The birth rate in the United States hit an all-time low in 2011, according to a report released this month by the federal Centers for Disease Control and Prevention.
“The 2011 preliminary number of U.S. births was 3,953,593, 1 percent less (or 45,793 fewer) births than in 2010; the general fertility rate (63.3 per 1,000 women age 15-44 years) declined to the lowest rate ever reported for the United States,” said the report.
More than 40 percent of all babies born in the country last year, the report said, were born to unmarried women.
While the overall birth rate declined to a record low, the birth rates for women in the 35-39 and 40-44 age groups actually increased from 2010 to 2011.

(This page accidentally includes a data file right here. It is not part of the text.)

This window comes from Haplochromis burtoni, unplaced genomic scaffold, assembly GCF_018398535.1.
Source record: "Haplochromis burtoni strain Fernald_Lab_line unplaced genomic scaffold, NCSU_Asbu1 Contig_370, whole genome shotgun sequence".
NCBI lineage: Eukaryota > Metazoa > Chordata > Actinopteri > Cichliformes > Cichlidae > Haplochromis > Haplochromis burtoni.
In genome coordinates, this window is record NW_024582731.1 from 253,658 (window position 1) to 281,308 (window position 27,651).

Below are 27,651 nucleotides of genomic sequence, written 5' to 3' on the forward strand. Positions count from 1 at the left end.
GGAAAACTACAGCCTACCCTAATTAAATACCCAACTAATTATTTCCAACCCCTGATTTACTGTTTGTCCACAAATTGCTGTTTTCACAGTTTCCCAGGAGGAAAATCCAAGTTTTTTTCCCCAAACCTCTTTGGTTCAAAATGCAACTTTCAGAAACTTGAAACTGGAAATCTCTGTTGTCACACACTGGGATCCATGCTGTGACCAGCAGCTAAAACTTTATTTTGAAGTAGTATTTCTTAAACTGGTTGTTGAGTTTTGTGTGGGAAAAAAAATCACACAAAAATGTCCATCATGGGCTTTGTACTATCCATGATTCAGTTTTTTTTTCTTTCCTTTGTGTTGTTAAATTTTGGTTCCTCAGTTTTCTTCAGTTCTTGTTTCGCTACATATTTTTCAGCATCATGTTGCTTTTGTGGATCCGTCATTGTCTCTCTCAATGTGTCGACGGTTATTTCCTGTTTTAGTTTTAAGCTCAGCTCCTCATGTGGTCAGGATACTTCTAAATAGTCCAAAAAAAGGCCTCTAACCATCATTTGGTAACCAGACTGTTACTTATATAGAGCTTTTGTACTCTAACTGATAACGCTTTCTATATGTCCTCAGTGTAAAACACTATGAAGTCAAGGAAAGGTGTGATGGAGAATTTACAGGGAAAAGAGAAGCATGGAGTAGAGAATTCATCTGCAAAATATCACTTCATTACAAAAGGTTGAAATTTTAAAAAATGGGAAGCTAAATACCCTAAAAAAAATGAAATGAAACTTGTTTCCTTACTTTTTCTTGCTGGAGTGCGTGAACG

Among all women in the United States (including those as young as 10 and as old as 54), the birth rate declined from 64.1 per 100,000 in 2010 to 63.2 per 100,000 in 2011. Among women 10 to 14 years old, it held steady at 0.4 per 100,000. Among women 15-19 years old, it declined from 34.2 to 31.3. Among women 20-24 years old, it declined from 90.0 to 85.3. Among women 25-29, it declined from 108.3 to 107.2. And among women 30-34 years old, it held steady at 96.5.
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